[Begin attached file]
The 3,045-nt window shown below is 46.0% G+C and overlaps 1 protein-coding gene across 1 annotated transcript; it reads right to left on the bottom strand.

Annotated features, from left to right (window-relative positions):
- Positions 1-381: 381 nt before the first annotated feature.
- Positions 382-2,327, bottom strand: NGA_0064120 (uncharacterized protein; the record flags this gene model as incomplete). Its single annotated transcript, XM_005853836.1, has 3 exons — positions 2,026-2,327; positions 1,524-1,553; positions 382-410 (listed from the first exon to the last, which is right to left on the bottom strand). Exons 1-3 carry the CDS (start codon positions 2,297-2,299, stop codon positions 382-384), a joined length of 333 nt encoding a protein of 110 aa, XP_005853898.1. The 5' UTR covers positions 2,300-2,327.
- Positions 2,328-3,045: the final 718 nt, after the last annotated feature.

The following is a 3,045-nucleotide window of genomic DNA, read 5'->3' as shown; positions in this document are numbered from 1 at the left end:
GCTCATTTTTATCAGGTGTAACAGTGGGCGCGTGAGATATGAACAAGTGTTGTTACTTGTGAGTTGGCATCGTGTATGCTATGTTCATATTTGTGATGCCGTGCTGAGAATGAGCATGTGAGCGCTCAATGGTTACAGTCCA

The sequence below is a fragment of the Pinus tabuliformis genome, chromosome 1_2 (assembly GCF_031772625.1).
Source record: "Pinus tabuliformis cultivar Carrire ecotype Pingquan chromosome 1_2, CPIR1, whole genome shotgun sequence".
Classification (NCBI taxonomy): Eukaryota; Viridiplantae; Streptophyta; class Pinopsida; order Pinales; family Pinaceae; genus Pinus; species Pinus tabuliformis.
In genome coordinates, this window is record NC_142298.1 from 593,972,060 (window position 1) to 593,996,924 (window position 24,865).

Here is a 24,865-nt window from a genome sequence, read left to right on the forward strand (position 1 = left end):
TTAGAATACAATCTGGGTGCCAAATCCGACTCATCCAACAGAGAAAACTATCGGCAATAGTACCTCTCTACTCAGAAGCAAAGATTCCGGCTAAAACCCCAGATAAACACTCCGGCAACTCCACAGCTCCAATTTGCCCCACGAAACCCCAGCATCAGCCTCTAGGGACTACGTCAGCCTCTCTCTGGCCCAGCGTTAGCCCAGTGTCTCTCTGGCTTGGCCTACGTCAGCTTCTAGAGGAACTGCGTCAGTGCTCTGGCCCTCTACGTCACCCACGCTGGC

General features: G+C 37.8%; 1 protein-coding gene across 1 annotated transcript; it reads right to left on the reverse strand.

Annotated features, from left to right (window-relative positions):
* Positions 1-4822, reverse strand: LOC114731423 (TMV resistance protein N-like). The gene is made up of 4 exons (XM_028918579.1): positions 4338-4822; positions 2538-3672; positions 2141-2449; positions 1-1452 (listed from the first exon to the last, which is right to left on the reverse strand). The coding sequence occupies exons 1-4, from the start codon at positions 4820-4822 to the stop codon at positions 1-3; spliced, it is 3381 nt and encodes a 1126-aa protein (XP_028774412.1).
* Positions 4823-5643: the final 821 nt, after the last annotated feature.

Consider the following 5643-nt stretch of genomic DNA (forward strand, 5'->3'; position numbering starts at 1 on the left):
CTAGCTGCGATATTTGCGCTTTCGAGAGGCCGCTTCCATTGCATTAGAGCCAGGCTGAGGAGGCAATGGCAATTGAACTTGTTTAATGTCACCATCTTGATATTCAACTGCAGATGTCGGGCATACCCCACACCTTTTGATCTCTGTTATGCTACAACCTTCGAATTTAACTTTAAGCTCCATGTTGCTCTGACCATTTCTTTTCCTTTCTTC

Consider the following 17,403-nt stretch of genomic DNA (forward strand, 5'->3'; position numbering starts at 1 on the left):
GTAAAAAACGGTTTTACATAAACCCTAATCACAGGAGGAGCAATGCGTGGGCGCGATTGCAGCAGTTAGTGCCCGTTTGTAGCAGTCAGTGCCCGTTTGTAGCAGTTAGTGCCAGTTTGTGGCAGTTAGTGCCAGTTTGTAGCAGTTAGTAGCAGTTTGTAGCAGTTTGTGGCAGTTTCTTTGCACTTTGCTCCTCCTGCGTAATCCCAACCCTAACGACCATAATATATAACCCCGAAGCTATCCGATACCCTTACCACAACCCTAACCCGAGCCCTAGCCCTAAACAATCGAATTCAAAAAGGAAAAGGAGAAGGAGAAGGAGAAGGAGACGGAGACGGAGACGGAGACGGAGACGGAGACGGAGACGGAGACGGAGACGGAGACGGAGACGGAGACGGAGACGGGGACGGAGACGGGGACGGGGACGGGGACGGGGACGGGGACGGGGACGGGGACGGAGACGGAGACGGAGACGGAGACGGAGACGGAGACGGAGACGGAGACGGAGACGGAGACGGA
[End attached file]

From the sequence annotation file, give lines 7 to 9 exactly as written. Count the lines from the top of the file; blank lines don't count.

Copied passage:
GCTCATTTTTATCAGGTGTAACAGTGGGCGCGTGAGATATGAACAAGTGTTGTTACTTGTGAGTTGGCATCGTGTATGCTATGTTCATATTTGTGATGCCGTGCTGAGAATGAGCATGTGAGCGCTCAATGGTTACAGTCCA

The sequence below is a fragment of the Pinus tabuliformis genome, chromosome 1_2 (assembly GCF_031772625.1).
Source record: "Pinus tabuliformis cultivar Carrire ecotype Pingquan chromosome 1_2, CPIR1, whole genome shotgun sequence".